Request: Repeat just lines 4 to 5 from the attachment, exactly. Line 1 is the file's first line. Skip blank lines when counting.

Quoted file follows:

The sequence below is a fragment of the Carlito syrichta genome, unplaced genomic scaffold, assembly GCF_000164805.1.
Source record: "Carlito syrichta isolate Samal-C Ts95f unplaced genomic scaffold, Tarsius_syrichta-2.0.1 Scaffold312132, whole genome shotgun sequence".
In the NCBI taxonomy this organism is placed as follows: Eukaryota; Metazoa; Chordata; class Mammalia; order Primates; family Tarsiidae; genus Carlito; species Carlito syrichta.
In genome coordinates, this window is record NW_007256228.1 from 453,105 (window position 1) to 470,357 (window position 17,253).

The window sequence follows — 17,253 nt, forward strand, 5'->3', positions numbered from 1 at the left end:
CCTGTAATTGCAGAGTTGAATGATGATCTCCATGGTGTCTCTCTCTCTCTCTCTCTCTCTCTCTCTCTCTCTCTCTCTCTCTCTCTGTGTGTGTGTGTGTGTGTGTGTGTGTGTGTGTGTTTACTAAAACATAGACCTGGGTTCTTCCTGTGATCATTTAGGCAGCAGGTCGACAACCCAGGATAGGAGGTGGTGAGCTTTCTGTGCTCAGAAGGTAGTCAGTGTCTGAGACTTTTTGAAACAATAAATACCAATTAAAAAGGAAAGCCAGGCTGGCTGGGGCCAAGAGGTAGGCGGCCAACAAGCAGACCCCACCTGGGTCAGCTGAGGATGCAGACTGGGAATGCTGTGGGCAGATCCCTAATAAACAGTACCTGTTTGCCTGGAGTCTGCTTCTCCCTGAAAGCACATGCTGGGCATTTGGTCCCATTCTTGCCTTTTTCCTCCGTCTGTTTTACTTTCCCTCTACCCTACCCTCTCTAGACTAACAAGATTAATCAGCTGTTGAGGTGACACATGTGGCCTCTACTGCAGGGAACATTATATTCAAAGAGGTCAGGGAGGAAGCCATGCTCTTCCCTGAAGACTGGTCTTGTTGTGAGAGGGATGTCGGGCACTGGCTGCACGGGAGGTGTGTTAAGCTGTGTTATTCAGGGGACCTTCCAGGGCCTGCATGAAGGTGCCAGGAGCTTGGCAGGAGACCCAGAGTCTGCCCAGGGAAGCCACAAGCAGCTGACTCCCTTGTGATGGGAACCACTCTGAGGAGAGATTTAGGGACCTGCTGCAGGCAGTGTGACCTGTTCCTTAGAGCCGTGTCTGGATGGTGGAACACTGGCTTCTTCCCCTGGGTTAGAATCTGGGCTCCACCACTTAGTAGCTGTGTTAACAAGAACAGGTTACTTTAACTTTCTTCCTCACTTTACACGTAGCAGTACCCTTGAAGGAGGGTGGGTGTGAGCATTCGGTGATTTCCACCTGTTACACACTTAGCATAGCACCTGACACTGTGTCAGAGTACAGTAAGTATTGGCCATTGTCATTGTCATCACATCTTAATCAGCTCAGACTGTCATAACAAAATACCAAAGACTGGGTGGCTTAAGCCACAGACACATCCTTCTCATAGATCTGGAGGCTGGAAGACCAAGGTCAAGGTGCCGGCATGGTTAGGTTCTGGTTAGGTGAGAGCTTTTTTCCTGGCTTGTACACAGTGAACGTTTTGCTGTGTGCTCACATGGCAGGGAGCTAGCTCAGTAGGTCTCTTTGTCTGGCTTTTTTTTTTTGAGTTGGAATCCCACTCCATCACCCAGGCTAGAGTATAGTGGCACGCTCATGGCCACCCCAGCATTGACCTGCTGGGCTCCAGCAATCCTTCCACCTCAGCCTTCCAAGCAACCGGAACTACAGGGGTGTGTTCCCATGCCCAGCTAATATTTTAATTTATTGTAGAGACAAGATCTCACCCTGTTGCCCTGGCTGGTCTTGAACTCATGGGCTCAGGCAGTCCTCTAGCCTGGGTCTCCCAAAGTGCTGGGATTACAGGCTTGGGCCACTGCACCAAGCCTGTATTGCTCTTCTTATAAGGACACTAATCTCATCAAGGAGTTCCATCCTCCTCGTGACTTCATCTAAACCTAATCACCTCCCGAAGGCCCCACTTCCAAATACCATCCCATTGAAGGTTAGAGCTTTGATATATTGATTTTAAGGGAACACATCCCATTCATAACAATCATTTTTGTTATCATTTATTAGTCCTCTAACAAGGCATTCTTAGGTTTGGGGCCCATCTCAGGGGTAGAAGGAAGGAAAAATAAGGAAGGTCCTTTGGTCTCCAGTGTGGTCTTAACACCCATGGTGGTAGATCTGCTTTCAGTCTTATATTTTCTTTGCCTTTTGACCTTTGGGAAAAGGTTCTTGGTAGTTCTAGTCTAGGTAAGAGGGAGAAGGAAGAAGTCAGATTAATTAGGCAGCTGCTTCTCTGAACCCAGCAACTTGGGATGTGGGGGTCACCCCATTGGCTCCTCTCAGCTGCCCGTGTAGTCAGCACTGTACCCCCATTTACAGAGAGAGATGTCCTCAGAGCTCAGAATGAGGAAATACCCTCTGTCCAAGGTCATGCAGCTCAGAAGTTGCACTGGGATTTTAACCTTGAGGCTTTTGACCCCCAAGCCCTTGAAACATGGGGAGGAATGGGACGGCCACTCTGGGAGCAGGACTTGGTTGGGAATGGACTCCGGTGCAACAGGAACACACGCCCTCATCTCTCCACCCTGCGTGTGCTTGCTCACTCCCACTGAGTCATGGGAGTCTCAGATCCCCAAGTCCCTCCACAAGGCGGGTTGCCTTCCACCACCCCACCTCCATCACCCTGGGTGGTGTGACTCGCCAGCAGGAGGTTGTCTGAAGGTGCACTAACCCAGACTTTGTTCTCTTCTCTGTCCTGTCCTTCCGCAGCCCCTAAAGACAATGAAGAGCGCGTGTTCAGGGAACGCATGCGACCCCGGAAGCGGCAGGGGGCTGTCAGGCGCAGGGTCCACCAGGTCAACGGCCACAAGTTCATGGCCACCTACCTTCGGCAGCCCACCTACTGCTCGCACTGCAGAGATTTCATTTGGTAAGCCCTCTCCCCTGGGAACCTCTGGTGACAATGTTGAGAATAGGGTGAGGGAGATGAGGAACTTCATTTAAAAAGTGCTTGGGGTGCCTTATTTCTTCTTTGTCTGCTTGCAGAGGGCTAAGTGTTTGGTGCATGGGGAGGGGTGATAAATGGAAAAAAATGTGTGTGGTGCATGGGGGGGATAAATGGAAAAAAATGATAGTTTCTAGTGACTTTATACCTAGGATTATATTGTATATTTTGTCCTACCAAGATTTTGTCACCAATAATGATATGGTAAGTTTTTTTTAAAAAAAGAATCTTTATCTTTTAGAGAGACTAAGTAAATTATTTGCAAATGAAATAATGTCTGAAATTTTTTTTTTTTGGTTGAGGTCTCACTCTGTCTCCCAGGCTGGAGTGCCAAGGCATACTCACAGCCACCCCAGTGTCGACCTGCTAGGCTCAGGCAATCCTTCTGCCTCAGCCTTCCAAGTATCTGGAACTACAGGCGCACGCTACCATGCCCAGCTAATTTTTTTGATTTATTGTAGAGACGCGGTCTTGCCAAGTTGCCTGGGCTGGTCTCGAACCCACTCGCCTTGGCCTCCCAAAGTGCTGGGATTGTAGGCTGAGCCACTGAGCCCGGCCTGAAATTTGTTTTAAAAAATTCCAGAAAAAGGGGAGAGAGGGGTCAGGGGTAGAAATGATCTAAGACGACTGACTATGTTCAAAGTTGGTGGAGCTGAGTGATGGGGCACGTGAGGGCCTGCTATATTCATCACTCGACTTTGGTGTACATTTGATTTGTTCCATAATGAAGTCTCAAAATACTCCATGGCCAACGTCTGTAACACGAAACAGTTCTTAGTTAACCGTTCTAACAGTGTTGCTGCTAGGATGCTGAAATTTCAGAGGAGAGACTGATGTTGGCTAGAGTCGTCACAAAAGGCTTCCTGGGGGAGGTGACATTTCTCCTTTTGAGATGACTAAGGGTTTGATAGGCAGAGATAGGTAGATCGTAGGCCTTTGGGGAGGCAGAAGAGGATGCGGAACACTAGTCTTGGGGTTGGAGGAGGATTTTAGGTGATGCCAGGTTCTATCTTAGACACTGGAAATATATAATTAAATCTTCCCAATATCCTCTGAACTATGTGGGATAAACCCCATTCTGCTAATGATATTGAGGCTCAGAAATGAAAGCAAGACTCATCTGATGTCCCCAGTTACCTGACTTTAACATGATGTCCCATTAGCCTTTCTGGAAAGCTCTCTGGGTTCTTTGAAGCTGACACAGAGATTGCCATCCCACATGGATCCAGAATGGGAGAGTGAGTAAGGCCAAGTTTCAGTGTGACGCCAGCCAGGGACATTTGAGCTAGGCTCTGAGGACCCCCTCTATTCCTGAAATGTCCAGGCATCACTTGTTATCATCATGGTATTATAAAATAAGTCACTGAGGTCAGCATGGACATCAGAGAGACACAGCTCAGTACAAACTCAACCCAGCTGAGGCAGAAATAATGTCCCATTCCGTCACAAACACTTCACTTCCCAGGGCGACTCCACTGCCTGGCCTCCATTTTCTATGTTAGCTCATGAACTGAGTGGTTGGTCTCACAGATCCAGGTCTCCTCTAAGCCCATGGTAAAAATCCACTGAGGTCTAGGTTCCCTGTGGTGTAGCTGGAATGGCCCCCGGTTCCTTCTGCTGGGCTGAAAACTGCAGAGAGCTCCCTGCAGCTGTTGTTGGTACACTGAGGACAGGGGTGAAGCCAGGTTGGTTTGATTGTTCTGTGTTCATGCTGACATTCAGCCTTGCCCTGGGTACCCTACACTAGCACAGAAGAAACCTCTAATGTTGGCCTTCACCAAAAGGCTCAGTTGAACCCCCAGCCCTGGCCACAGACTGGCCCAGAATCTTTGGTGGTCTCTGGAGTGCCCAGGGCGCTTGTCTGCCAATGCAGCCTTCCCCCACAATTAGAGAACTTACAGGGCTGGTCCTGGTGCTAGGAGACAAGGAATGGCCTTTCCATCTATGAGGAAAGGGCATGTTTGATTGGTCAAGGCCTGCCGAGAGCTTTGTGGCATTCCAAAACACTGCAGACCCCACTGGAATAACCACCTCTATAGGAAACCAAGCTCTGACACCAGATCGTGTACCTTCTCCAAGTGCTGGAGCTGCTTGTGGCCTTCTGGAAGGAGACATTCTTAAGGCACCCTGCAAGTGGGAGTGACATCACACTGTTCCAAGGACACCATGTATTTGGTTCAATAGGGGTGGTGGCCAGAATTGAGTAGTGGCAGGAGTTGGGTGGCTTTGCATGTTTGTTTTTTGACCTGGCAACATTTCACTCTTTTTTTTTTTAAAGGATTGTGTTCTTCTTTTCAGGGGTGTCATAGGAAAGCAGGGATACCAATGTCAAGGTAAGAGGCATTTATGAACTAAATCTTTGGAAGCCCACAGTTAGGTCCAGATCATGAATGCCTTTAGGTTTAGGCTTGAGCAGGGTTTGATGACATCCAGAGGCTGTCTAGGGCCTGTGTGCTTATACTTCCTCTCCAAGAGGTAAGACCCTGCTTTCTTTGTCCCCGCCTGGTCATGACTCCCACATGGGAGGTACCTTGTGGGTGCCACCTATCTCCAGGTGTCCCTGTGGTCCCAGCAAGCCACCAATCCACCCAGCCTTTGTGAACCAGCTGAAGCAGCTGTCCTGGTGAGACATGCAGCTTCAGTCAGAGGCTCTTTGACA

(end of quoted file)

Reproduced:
In genome coordinates, this window is record NW_007256228.1 from 453,105 (window position 1) to 470,357 (window position 17,253).

The window sequence follows — 17,253 nt, forward strand, 5'->3', positions numbered from 1 at the left end: